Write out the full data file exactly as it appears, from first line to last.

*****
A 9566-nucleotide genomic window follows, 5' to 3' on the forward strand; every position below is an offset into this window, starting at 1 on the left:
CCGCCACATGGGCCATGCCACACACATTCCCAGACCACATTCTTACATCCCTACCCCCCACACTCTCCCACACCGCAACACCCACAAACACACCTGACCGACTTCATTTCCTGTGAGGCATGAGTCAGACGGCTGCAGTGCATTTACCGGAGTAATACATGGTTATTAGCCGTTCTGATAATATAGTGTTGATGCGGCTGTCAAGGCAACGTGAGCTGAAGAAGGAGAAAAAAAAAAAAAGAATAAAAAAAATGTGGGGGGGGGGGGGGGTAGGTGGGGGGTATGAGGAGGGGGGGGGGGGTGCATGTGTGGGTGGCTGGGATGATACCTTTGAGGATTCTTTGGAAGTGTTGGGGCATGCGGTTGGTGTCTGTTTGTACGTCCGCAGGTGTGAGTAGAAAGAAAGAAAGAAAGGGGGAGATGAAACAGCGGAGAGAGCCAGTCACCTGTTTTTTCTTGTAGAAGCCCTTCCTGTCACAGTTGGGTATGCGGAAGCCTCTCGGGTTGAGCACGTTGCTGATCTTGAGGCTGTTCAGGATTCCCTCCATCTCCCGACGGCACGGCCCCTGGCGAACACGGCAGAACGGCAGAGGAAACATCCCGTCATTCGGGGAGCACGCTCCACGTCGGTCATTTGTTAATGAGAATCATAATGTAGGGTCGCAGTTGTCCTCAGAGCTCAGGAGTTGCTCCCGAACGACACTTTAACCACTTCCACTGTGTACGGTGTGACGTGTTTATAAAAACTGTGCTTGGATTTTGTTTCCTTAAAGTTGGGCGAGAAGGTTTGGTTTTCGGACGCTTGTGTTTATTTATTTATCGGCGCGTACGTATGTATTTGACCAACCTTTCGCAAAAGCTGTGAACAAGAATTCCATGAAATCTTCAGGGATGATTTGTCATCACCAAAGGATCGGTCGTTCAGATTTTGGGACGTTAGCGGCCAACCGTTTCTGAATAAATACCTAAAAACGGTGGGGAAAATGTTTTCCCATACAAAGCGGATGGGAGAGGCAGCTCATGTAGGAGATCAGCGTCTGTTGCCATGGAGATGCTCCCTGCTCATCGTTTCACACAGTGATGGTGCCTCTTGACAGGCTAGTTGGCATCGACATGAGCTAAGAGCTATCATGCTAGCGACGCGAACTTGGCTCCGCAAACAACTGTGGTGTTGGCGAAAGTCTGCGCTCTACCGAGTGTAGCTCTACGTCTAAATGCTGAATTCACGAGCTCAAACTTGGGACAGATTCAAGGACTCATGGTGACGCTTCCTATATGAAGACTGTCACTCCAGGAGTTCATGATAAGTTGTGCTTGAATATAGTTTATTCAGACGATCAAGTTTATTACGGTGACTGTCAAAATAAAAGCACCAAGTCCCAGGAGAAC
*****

A 9566-nucleotide genomic window follows, 5' to 3' on the forward strand; every position below is an offset into this window, starting at 1 on the left:
CCGCCACATGGGCCATGCCACACACATTCCCAGACCACATTCTTACATCCCTACCCCCCACACTCTCCCACACCGCAACACCCACAAACACACCTGACCGACTTCATTTCCTGTGAGGCATGAGTCAGACGGCTGCAGTGCATTTACCGGAGTAATACATGGTTATTAGCCGTTCTGATAATATAGTGTTGATGCGGCTGTCAAGGCAACGTGAGCTGAAGAAGGAGAAAAAAAAAAAAAGAATAAAAAAAATGTGGGGGGGGGGGGGGGTAGGTGGGGGGTATGAGGAGGGGGGGGGGGGTGCATGTGTGGGTGGCTGGGATGATACCTTTGAGGATTCTTTGGAAGTGTTGGGGCATGCGGTTGGTGTCTGTTTGTACGTCCGCAGGTGTGAGTAGAAAGAAAGAAAGAAAGGGGGAGATGAAACAGCGGAGAGAGCCAGTCACCTGTTTTTTCTTGTAGAAGCCCTTCCTGTCACAGTTGGGTATGCGGAAGCCTCTCGGGTTGAGCACGTTGCTGATCTTGAGGCTGTTCAGGATTCCCTCCATCTCCCGACGGCACGGCCCCTGGCGAACACGGCAGAACGGCAGAGGAAACATCCCGTCATTCGGGGAGCACGCTCCACGTCGGTCATTTGTTAATGAGAATCATAATGTAGGGTCGCAGTTGTCCTCAGAGCTCAGGAGTTGCTCCCGAACGACACTTTAACCACTTCCACTGTGTACGGTGTGACGTGTTTATAAAAACTGTGCTTGGATTTTGTTTCCTTAAAGTTGGGCGAGAAGGTTTGGTTTTCGGACGCTTGTGTTTATTTATTTATCGGCGCGTACGTATGTATTTGACCAACCTTTCGCAAAAGCTGTGAACAAGAATTCCATGAAATCTTCAGGGATGATTTGTCATCACCAAAGGATCGGTCGTTCAGATTTTGGGACGTTAGCGGCCAACCGTTTCTGAATAAATACCTAAAAACGGTGGGGAAAATGTTTTCCCATACAAAGCGGATGGGAGAGGCAGCTCATGTAGGAGATCAGCGTCTGTTGCCATGGAGATGCTCCCTGCTCATCGTTTCACACAGTGATGGTGCCTCTTGACAGGCTAGTTGGCATCGACATGAGCTAAGAGCTATCATGCTAGCGACGCGAACTTGGCTCCGCAAACAACTGTGGTGTTGGCGAAAGTCTGCGCTCTACCGAGTGTAGCTCTACGTCTAAATGCTGAATTCACGAGCTCAAACTTGGGACAGATTCAAGGACTCATGGTGACGCTTCCTATATGAAGACTGTCACTCCAGGAGTTCATGATAAGTTGTGCTTGAATATAGTTTATTCAGACGATCAAGTTTATTACGGTGACTGTCAAAATAAAAGCACCAAGTCCCAGGAGAAC